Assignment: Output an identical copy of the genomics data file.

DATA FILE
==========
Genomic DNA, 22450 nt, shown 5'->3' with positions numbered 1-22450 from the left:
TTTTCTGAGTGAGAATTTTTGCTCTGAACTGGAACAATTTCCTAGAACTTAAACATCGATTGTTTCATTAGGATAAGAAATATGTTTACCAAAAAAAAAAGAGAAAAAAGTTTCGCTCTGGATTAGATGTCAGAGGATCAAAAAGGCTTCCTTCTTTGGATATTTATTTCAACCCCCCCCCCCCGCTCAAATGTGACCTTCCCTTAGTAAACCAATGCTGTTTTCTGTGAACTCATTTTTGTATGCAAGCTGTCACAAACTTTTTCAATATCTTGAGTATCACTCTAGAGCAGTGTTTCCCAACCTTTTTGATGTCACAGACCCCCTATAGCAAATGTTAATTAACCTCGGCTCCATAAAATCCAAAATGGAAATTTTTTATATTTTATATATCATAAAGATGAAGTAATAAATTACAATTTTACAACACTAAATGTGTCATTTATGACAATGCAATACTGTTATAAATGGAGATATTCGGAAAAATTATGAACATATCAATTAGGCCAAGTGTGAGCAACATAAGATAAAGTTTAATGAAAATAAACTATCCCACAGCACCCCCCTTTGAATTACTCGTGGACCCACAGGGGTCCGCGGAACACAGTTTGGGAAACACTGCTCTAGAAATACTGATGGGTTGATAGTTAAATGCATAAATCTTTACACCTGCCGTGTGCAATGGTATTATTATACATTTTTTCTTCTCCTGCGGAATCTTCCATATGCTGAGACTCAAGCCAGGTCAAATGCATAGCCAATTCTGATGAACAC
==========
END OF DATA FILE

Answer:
Genomic DNA, 22450 nt, shown 5'->3' with positions numbered 1-22450 from the left:
TTTTCTGAGTGAGAATTTTTGCTCTGAACTGGAACAATTTCCTAGAACTTAAACATCGATTGTTTCATTAGGATAAGAAATATGTTTACCAAAAAAAAAAGAGAAAAAAGTTTCGCTCTGGATTAGATGTCAGAGGATCAAAAAGGCTTCCTTCTTTGGATATTTATTTCAACCCCCCCCCCCCGCTCAAATGTGACCTTCCCTTAGTAAACCAATGCTGTTTTCTGTGAACTCATTTTTGTATGCAAGCTGTCACAAACTTTTTCAATATCTTGAGTATCACTCTAGAGCAGTGTTTCCCAACCTTTTTGATGTCACAGACCCCCTATAGCAAATGTTAATTAACCTCGGCTCCATAAAATCCAAAATGGAAATTTTTTATATTTTATATATCATAAAGATGAAGTAATAAATTACAATTTTACAACACTAAATGTGTCATTTATGACAATGCAATACTGTTATAAATGGAGATATTCGGAAAAATTATGAACATATCAATTAGGCCAAGTGTGAGCAACATAAGATAAAGTTTAATGAAAATAAACTATCCCACAGCACCCCCCTTTGAATTACTCGTGGACCCACAGGGGTCCGCGGAACACAGTTTGGGAAACACTGCTCTAGAAATACTGATGGGTTGATAGTTAAATGCATAAATCTTTACACCTGCCGTGTGCAATGGTATTATTATACATTTTTTCTTCTCCTGCGGAATCTTCCATATGCTGAGACTCAAGCCAGGTCAAATGCATAGCCAATTCTGATGAACAC